“Some chickens understand French.”
(3) “All diligent students are successful; All ignorant students are successful”.
Let Univ. be “students”; m = successful; x = diligent; y = ignorant.
These Premisses, in abstract form, are
“All x are m; All y are m’ ”.
These. broken up, give us the four Propositions
(1) “Some x are m;
(2) No x are m’;
(3) Some y are m’;
(4) No y are m”.
which we will take in the order 2, 4, 1, 3.

(0)  (0)
  
 (0)(1) 
Representing these on a Tri 
literal Diagram, we get  (0)  
  
(1)  


And this information, trans (0)(1)
ferred to a Biliteral Diagram. 
is (1) 

Here we get two Conclusions, viz.
“All x are y’; All y are x’.”
And these, translated into concrete form, are
“All diligent students are (notignorant, i.e.) learned;
All ignorant students are (notdiligent, i.e.) idle”.
(4) “Of the prisoners who were put on their trial at the last Assizes, all, against whom the verdict ‘guilty’ was returned, were sentenced to imprisonment; Some, who were sentenced to imprisonment, were also sentenced to hard labour”.
Let Univ. be “the prisoners who were put on their trial at the last Assizes”; m = who were sentenced to imprisonment; x = against whom the verdict ‘duilty’ was returned; y = who were sentenced to hard labour.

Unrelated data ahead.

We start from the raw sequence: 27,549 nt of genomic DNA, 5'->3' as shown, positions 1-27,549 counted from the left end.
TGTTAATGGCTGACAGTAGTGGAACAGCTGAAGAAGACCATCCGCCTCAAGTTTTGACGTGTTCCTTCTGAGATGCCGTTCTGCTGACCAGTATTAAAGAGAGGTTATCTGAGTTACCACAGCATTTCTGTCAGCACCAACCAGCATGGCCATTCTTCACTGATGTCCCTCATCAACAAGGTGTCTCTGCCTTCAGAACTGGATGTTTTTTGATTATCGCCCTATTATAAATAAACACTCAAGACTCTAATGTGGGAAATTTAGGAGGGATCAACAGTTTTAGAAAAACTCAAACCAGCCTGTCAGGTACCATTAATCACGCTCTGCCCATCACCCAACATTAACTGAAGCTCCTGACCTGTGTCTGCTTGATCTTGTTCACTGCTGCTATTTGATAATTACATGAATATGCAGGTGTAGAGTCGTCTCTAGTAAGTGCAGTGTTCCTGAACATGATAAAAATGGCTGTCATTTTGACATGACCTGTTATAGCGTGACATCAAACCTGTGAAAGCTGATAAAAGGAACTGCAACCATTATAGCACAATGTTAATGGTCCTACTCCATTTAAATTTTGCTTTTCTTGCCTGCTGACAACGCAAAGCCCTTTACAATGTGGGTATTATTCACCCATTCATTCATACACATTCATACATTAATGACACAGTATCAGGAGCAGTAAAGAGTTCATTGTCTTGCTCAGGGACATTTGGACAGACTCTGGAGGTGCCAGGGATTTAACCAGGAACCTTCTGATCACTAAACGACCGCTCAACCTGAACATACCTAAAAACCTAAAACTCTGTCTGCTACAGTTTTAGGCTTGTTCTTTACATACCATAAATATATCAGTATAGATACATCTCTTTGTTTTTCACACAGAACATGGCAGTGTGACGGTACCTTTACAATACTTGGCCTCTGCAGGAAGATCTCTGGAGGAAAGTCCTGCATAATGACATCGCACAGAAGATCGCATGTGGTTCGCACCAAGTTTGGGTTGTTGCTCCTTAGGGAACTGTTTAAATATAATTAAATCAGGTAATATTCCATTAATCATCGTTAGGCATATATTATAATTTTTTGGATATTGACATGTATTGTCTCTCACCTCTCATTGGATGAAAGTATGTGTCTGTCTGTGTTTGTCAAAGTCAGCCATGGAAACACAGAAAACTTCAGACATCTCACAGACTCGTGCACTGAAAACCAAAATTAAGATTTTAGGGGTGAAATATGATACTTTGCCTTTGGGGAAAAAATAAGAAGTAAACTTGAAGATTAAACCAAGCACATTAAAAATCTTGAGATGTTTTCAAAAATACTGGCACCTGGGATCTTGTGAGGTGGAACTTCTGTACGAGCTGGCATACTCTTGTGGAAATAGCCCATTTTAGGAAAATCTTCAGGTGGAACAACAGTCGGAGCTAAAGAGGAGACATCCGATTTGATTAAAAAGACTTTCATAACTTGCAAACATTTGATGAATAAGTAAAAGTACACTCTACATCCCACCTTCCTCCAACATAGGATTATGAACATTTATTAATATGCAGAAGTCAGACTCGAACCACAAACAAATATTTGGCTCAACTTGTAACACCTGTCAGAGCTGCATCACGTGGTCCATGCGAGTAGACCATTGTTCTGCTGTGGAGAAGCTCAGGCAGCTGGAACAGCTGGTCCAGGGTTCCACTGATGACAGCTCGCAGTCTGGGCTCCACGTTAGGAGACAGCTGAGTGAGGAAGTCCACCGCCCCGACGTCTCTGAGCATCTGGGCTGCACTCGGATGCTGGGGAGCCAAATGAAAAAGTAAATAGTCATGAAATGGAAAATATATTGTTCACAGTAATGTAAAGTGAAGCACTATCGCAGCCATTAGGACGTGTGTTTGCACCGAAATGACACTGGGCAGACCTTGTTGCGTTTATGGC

The Premisses, translated into abstract form, are
“All x are m;
Some m are y”.
Breaking up the first, we get the three
(1) “Some x are m;
(2) No x are m’;
(3) Some m are y”.

(0)  (0)
  
Representing these, in the   (1)  
order 2, 1, 3, on a Triliteral (1)
Diagram, we get     
  
  

Here we get no Conclusion at all.
You would very likely have guessed, if you had seen only the Premisses, that the Conclusion would be
“Some, against whom the verdict ‘guilty’ was returned, were sentenced to hard labour”.
But this Conclusion is not even true, with regard to the Assizes I have here invented.
“Not true!” you exclaim. “Then who were they, who were sentenced to imprisonment and were also sentenced to hard labour? They must have had the verdict ‘guilty’ returned against them, or how could they be sentenced?”
Well, it happened like this, you see. They were three ruffian, who had committed highwayrobbery. When they were put on their trial, they pleaded ‘guilty’. So no verdict was returned at all; and they were sentenced at once.]
I will no work out, in their briefest form, as models for the Reader to imitate in working examples, the above four concrete Problems.
(1) “No son of mine is dishonest;
People always treat an honest man with respect.”
Univ. "men"; m = honest; x = my sons; y = treated with